The real culprits are Europe's political elite, who are guilty of arrogance, complacency and cowardice, in that order.
Their arrogance dictated that the ERM be converted from a perfectly viable system of fixed but adjustable exchange rates into what was, for all practical purposes, a fatally flawed, fully fixed rate system - the glidepath into European monetary union.
It is just possible that the gamble might have worked had it not been for German unification and the utterly complacent reaction to that great historic event.
Predictably, the costs of unification delivered a severe and continuing shock to the system's anchor currency. In economics, as in the physical world, some flexibility is required to absorb shocks.
The way for the ERM to absorb the shock of unification was to permit the mark to revalue against the other member countries. The French refused to countenance anything which would weaken the precious franc-mark link. Thus the die was cast in the form of an unnecessarily savage European recession and the slow collapse of the ERM as successive member currencies were picked off.
What we are now witnessing, as the ERM finally succumbs to its own contradictions, is the ultimate cowardice of Europe's leaders. Faced with the disintegration of their grand design for economic and monetary union, still mouthing words of determination and purpose which no longer convey any meaning, they seem incapable of response.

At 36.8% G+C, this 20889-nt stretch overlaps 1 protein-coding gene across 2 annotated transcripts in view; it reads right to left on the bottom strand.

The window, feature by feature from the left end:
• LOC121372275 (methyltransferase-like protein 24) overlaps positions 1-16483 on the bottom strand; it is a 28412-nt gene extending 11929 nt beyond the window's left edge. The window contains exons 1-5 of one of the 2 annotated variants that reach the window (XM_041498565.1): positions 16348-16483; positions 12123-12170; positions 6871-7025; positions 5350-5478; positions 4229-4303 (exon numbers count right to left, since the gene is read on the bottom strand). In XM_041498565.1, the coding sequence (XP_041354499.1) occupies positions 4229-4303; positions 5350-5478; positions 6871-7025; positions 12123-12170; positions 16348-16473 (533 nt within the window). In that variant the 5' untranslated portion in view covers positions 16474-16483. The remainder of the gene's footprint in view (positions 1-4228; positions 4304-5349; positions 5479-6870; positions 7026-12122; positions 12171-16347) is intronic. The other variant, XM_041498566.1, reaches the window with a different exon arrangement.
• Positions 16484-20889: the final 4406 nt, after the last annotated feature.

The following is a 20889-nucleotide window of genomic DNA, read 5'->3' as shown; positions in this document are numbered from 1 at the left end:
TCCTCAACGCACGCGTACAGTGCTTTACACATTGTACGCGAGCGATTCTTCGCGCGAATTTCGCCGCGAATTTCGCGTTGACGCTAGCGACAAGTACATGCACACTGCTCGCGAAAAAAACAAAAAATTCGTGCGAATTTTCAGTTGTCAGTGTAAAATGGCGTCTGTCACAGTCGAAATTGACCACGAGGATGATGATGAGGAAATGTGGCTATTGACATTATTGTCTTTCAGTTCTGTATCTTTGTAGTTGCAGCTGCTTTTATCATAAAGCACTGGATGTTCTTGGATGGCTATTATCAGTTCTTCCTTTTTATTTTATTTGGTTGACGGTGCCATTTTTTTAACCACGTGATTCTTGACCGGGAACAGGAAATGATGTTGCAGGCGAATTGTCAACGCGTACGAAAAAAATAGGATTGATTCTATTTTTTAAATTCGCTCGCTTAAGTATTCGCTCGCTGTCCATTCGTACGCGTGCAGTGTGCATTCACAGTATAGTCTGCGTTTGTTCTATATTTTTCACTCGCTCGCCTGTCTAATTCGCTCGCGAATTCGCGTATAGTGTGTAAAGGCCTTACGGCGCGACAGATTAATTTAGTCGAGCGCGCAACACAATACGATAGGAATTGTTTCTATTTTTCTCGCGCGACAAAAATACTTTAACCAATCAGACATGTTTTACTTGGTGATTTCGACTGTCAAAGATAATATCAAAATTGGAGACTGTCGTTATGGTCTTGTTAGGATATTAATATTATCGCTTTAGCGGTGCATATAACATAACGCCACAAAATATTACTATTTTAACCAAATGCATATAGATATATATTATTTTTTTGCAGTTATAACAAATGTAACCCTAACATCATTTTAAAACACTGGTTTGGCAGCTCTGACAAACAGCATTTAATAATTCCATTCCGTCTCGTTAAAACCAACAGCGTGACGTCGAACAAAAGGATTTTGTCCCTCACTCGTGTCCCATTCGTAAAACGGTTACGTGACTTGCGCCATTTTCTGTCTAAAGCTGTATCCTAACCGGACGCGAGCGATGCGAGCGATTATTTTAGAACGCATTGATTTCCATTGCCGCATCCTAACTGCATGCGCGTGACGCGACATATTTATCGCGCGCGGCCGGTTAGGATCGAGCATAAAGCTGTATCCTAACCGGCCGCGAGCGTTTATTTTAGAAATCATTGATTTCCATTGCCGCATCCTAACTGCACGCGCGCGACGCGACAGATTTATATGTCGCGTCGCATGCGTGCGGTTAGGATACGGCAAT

Although the collapse of the old, flawed ERM may be good news for the European economy in the short- term - interest rates should now be able to fall, paving the way for recovery as happened in Britain when the pound was ejected from the system - the longer term consequences, if nothing is done, are potentially
Europe vitally needs a degree of exchange rate stability if its highly integrated economy is to operate efficiently. Given the tendency of unmanaged exchange rates to overshoot wildly, the risks and the transaction costs of doing business within Europe would rise substantially. It is also inconceivable that the single market would survive for long if Europe's currencies embarked upon a spate of competitive devaluations. And without the single market to hold some of the more reluctant of Europe's free traders in line, what price a Gatt deal? Apart from the economic damage which would be the price of failing to resurrect a reformed ERM, the political damage would be incalculable. The two motors of the European Community have been an appreciation of the benefits of deepening economic integration and the enduring strength of the Franco-German relationship. The latter is already under huge strain, but if economic co-operation starts to come apart at the seams, the EC itself could begin to unravel.
Such an outcome is unthinkable. But it will require a degree of common sense and steadfastness if it is to be avoided. What is now needed is a less ambitious and more flexible ERM which restores some stability to Europe's currencies without imposing inappropriate policies on member countries in the name of forcing the pace of economic convergence.
Monetary union is not dead, but it is for another day (or decade). Strangely enough, the country which has some sensible ideas and which now might be listened to is bystander Britain. Whether our embattled Prime Minister is capable of seizing the opportunity is another matter.Reuse content